OPINION | Nathan Campbell
Tuesday 11 September 2012
** Published with permission from St Eutychus
He was introduced as “Australia’s most prominent and outspoken Anglican Archbishop”, and Peter Jensen, Anglican Archbishop of Sydney certainly had Twitter ablaze over comments from last night’s QandA program on ABC. Nathan Campbell, from his blog St Eutychus, gives us his thoughts on the program.
While every word he spoke was seized on and ridiculed by Catherine Deveny, Peter Jensen winsomely, faithfully, and articulately, presented the gospel and called for a more respectful public discourse about serious issues.
Let me just start by articulating, lest there be confusion, why I think Peter Jensen did a good job while saying substantially the same thing as the ACL.
He talked clearly and winsomely about Jesus and how the gospel impacts our social position. Not on all issues – Jesus was almost absent on his treatment of Asylum seekers – though his love for others wasn’t – and he said that it wasn’t “unChristian” to seek asylum”… he also talked about things in a measured way and talked about wanting to improve the tone of conversation around these issues – I don’t think the ACL models this well, and they certainly talk about Jesus much less than Jensen did, and does. A friend suggested that my favourable response to Jensen, when he not only endorsed the ACL, but took the same position as them, was possibly a result of bias, or that it would be perceived to be the case. But let’s walk through last night’s program and see how the Archbishop did (this friend didn’t actually watch until the end, and I thought it got better as it went along).
On Asylum Seekers
I think this was where what I am guessing was a strategy that Archbishop Jensen employed to demonstrate that careful engagement isn’t the order of the day on Q&A – he has been, perhaps rightly, criticised for being a little waffly – but I think he may have been inviting people to interrupt. He’s typically incredibly well briefed and sensitive to different mediums. There’s also this:
Which is interesting. So I think he’s subverting the medium to make a point about public discourse.
ROSS GRENFELL: Archbishop Jensen, do you agree with Tony Abbott’s comment that good Christians would not use the back door in relation to asylum seekers using boats? After all, weren’t Mary, Joseph and Jesus undocumented asylum seekers when they fled to Egypt to escape Herod.
TONY JONES: Peter Jensen?
PETER JENSEN: No, I don’t agree with it and I do agree they were refugees and Christians ought to be extraordinarily sensitive to refugees and their needs. I agree with all those things. Can I go on?
TONY JONES: Yes, of course.
PETER JENSEN: I thought you might allow me. I do think, in terms of our political discourse, I’m sorry we can’t let the Government change its mind and get away with it because, after all, when new facts come in we’ve got to have people to change their minds.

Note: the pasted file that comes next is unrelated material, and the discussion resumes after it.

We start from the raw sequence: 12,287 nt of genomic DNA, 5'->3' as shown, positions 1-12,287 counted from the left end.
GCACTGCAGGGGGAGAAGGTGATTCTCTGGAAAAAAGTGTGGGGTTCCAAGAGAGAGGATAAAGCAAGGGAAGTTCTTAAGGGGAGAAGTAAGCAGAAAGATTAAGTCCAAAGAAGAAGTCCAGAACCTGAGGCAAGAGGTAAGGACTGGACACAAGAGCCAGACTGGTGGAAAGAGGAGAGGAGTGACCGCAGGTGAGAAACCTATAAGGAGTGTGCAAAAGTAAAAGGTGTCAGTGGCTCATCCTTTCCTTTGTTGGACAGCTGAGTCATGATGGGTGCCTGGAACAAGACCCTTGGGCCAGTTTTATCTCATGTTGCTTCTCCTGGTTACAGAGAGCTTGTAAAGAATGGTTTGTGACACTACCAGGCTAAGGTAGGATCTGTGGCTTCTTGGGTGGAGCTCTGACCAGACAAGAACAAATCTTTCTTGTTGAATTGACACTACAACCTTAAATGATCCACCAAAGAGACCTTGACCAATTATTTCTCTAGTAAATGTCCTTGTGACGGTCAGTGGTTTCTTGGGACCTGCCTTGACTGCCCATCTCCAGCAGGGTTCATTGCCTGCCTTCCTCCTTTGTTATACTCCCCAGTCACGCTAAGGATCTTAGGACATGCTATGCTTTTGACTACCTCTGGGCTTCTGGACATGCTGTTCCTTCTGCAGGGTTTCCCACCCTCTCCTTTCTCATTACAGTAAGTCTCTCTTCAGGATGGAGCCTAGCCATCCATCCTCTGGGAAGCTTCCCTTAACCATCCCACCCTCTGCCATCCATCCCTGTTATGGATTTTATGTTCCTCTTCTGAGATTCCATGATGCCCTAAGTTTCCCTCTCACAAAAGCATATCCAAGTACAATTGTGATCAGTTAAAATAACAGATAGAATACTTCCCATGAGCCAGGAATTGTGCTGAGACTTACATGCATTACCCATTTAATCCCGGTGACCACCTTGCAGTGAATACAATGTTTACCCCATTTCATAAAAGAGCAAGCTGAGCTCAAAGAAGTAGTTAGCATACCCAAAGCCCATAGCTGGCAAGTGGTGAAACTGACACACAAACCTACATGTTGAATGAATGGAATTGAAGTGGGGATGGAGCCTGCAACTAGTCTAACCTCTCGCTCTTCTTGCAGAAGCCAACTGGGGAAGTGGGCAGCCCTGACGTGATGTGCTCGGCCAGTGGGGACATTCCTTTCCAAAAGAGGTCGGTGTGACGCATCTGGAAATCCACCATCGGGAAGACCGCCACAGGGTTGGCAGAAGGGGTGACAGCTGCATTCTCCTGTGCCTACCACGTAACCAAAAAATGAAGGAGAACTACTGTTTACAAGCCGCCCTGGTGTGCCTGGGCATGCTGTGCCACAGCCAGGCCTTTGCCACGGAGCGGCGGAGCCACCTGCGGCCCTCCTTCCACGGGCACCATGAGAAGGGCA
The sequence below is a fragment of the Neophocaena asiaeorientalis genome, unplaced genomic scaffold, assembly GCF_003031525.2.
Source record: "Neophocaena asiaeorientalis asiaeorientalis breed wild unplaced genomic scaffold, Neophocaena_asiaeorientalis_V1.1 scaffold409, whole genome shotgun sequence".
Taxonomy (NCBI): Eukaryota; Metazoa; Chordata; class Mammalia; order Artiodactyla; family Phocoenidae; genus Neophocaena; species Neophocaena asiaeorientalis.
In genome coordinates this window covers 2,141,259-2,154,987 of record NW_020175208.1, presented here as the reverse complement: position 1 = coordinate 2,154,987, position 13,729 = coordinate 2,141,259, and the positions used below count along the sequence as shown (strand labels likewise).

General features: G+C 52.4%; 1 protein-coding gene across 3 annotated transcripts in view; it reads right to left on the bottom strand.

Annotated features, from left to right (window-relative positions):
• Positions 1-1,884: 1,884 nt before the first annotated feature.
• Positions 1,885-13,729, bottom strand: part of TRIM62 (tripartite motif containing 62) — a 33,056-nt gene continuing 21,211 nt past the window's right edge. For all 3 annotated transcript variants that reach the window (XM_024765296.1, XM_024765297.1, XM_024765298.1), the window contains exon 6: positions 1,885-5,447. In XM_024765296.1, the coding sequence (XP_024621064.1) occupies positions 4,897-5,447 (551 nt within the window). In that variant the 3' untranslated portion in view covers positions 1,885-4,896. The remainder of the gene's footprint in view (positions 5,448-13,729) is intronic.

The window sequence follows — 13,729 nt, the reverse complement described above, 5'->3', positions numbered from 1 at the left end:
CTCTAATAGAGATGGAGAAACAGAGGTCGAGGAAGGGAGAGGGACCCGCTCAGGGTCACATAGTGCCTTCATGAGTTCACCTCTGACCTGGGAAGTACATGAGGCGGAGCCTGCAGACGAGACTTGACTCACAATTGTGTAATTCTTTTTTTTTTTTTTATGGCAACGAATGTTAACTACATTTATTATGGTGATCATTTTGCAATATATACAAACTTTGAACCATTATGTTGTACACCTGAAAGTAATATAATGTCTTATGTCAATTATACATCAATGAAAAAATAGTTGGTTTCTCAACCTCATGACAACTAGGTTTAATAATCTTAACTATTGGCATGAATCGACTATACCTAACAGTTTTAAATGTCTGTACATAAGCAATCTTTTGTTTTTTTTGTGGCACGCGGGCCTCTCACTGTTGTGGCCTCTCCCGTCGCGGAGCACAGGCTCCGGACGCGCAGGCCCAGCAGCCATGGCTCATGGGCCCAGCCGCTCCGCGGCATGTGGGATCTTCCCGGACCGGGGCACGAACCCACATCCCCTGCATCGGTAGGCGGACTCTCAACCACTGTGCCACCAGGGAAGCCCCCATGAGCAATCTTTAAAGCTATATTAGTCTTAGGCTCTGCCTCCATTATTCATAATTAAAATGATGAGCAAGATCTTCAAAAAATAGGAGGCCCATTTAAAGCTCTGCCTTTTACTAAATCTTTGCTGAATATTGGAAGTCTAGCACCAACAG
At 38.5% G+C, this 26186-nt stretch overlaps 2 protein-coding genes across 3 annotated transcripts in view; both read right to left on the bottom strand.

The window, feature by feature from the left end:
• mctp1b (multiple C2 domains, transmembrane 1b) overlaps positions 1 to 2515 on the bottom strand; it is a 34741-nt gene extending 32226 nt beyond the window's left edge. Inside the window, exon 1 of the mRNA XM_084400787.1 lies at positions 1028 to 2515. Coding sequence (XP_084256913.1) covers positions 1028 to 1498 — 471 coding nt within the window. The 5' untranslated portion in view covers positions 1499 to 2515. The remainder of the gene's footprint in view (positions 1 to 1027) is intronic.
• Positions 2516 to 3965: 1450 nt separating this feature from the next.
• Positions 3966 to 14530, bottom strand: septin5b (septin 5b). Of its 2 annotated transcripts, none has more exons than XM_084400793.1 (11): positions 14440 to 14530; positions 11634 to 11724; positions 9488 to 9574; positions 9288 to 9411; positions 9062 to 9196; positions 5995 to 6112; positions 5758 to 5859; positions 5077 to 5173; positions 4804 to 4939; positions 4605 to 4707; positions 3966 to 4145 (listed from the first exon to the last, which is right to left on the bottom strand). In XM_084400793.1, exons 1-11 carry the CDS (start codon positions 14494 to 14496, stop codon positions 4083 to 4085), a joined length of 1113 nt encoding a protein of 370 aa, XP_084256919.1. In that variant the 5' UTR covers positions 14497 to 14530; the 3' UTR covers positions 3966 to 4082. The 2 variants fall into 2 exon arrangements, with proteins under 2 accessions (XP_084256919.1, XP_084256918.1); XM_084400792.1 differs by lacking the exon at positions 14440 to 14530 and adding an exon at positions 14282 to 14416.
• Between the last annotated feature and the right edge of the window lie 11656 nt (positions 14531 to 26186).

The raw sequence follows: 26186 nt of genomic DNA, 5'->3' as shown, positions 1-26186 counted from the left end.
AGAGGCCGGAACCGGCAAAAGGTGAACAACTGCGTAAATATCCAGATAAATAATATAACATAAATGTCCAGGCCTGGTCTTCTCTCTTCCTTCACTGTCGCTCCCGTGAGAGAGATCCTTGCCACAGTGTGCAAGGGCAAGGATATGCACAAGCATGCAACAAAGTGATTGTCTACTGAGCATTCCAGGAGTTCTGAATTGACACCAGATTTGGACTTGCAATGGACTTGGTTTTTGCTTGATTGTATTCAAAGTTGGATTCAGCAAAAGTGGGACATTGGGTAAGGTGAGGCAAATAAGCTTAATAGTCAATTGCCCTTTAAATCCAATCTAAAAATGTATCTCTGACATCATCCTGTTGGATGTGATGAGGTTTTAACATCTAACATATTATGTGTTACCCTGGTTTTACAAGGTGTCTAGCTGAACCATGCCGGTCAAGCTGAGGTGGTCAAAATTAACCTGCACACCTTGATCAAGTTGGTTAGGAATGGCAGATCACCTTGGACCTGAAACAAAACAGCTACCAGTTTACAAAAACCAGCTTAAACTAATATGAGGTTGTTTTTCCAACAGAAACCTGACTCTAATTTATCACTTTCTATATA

In the light of my recent posts on asylum seekers I will say, that apart from tone, in the black and white form of the transcript, Catherine Deveny made some solid points, given extra credibility off the back of her recent Go Back To Where You Came From appearances.
CATHERINE DEVENY: …This is very easy. This is not about stopping the boats, this is about starting the planes. This is about processing in Indonesia and in Malaysia. There is no deterrent that you can set up in Nauru or Manus Island or Christmas Island that is going to stop those people getting on boats. They say to me – every single one of them has said to me, “I would be happy to be swallowed up by the ocean than go back to where we’ve came from.” You have no idea what these people are facing. It is extraordinary that we’re not doing our basic obligations as signatories to the UN Refugee Convention. We shouldn’t just be doing what the UN suggests we should be doing, we should be doing so much more. We have so much to give. This is a country that has been built on boat people, as they call them. I don’t see boat people. I just see people.
There was a nice moment where Peter Jensen promised to hold the government to account on its treatment of asylum seekers according to a recent report - which he had read, and could engage with.
CHRIS EVANS: Well, as I say, you can’t put a length of time on it. We don’t honestly know but in implementing the whole package one would hope that the deterrent value would start to see a change in behaviour. It’s one of the reasons why I think the…
TONY JONES: All right. So, no, just having elicited that answer I just want to hear from Peter Jensen. Are you satisfied with that, no time limits?
PETER JENSEN: Yes, well, I’ve had a look at the report. The spirit of the report is saying something a bit different, I think, Chris, and I trust that as you implement it you will be there’s nothing like hopelessness.
CHRIS EVANS: No.
PETER JENSEN: And to have arrived at Nauru and to have Australian protection in that sense, I know it’s an independent country, but to have no timeframe will breed the hopelessness that leads to self-destruction and to depression. So I would be looking for something better than that if possible, I have to say, and I think that’s the spirit of the Aristotle-Houston report.